· Troutt, David D. The Thin Red Line: How the Poor Still Pay More. West Coast Regional Office, Consumers Union, June, 1993. This study compares six California neighborhoods in terms of the availability of five basic needs: neighborhood goods and services, food, housing, health care, and banking and credit services. Not surprisingly, gross disparities, in terms of the above needs, were apparent between low- and middle-income areas. It lays out, in a powerful way, the struggles of low-income communities in coping with the under-availability of goods and services and with overcharging. The study also looks at the financing mechanisms for businesses in such communities and the availability of money and credit for residents who populate these areas. As the alcohol field moves forward in its efforts to address the problems associated with over-concentration of alcohol outlets, it will increasingly be asked, "If not alcohol outlets, then what?" This study is crucial to helping alcohol policy advocates answer that question.

· Case Histories in Alcohol Policy. Streicker, J. ed. The Trauma Foundation, San Francisco General Hospital, 2000. The alcohol policy field has had numerous campaigns to reduce alcohol-related problems through the use of environmental prevention approaches. This book presents seven case histories in the areas of: alcohol and teens; converting liquor stores to other economic business ventures; churches confronting the liquor industry; reclaiming Cinco de Mayo from the liquor industry; reducing underage drinking; over-concentration of alcohol outlets in Gallup, New Mexico; and fighting alcohol billboards. The case studies are written by the people involved in the actions and activities and nicely describe how communities approach these complex issues.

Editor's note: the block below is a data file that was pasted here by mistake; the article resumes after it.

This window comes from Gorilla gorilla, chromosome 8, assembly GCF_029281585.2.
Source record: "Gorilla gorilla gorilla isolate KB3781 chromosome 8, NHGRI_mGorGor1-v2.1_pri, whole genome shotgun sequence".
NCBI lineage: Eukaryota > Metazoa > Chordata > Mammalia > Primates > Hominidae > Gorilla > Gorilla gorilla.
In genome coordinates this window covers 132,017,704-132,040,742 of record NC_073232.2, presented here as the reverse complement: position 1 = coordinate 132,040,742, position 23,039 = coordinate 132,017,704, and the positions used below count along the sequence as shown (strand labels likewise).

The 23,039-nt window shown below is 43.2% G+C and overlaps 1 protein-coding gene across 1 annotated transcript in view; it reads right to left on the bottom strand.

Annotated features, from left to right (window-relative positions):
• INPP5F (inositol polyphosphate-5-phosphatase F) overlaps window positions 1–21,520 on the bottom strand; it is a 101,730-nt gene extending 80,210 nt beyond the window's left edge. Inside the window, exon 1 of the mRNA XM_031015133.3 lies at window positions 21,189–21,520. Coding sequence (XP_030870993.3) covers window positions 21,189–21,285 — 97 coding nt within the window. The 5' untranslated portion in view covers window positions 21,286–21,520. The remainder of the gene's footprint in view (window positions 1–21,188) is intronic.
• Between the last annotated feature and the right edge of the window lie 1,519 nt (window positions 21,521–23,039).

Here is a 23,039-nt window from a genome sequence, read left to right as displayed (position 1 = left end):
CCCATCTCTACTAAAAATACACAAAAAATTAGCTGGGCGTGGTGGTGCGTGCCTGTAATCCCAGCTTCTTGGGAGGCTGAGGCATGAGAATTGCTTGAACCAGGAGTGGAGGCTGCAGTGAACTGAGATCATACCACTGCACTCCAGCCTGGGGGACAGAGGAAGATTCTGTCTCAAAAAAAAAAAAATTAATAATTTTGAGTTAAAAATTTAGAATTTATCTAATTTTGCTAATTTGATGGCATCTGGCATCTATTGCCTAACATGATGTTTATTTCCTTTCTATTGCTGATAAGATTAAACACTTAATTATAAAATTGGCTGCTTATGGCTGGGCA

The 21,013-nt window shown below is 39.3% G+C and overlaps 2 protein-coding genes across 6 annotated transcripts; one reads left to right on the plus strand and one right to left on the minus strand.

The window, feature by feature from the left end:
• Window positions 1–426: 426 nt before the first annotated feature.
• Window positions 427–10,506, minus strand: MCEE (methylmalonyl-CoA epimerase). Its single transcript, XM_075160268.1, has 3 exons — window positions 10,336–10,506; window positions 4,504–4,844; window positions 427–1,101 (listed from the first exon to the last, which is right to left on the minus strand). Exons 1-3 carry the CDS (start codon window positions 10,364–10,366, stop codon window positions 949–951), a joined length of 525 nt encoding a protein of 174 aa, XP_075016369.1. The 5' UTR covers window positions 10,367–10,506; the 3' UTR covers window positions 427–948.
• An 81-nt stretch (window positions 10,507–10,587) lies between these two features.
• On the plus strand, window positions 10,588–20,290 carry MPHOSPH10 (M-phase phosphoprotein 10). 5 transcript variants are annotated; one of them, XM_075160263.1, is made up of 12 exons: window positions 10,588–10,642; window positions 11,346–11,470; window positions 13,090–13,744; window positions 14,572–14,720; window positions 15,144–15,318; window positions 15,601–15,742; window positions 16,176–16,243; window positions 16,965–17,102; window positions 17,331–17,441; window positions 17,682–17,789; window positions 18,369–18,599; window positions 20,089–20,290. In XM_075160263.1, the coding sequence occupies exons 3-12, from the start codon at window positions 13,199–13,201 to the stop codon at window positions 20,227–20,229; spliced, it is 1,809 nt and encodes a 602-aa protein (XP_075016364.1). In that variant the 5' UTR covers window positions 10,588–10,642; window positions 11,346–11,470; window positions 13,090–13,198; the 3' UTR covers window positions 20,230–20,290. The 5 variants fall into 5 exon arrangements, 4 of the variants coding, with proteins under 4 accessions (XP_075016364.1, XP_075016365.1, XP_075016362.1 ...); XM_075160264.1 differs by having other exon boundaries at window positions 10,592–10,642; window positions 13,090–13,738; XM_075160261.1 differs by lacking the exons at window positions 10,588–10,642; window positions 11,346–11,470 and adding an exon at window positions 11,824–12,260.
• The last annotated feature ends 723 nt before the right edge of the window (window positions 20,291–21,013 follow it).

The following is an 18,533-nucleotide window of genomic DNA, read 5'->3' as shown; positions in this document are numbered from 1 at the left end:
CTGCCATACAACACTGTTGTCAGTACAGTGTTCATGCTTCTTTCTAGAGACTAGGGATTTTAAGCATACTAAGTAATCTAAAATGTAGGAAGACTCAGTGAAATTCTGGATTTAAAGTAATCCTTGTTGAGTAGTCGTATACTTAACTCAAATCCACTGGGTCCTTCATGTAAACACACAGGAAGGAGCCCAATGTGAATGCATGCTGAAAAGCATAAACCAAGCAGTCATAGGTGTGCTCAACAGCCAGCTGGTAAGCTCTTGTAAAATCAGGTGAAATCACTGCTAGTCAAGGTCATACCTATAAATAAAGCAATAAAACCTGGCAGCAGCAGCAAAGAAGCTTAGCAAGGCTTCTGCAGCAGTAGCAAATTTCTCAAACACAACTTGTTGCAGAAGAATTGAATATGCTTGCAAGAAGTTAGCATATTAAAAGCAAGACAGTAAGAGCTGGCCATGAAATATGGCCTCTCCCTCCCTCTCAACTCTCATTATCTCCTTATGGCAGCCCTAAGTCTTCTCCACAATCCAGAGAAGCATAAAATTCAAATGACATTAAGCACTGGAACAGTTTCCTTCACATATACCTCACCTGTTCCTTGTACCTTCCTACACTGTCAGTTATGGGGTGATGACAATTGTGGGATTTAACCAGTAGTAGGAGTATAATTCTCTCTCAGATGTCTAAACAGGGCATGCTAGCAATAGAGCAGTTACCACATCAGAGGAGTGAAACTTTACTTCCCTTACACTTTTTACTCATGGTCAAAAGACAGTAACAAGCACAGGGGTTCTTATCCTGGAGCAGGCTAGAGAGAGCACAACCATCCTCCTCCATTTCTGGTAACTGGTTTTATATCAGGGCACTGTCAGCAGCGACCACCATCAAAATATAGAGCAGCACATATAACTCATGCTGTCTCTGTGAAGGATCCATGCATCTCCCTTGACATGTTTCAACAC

Other Excellent Sources

· Wallack, Lawrence, Dorfman, Laurie, Jernigan, David, and Themba, Makani. Media Advocacy and Public Health: Power for Prevention. Sage Publications, 1993. At last a book that has taken the thinking, research, and current practice of media advocacy and carefully organized it into a useful compendium of theory and practice. Each of the authors has implemented media advocacy campaigns, thereby making the information particularly practical for those planning a campaign. Also included are eight case studies that elucidate what seems to work and what doesn't. At this point in time, this is the primary work in the media advocacy field and must reading for those wanting to understand the strategy of using media to promote alcohol policy.

· Wechsler, Robin, and Schnepp, Tamar. Community Organizing for the Prevention of Problems Related to Alcohol and Other Drugs. Marin Institute for the Prevention of Alcohol and Other Drugs, 1993. This is a very useful guide to community organizing in the alcohol and other drug field. The booklet covers the principles associated with community organizing and applies them to various case studies. The material is easy to understand and discusses the issues in a very direct manner. Extremely useful for those individuals just getting started in community organizing around alcohol and drug problems.

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"The Infography about Alcohol Problems Prevention"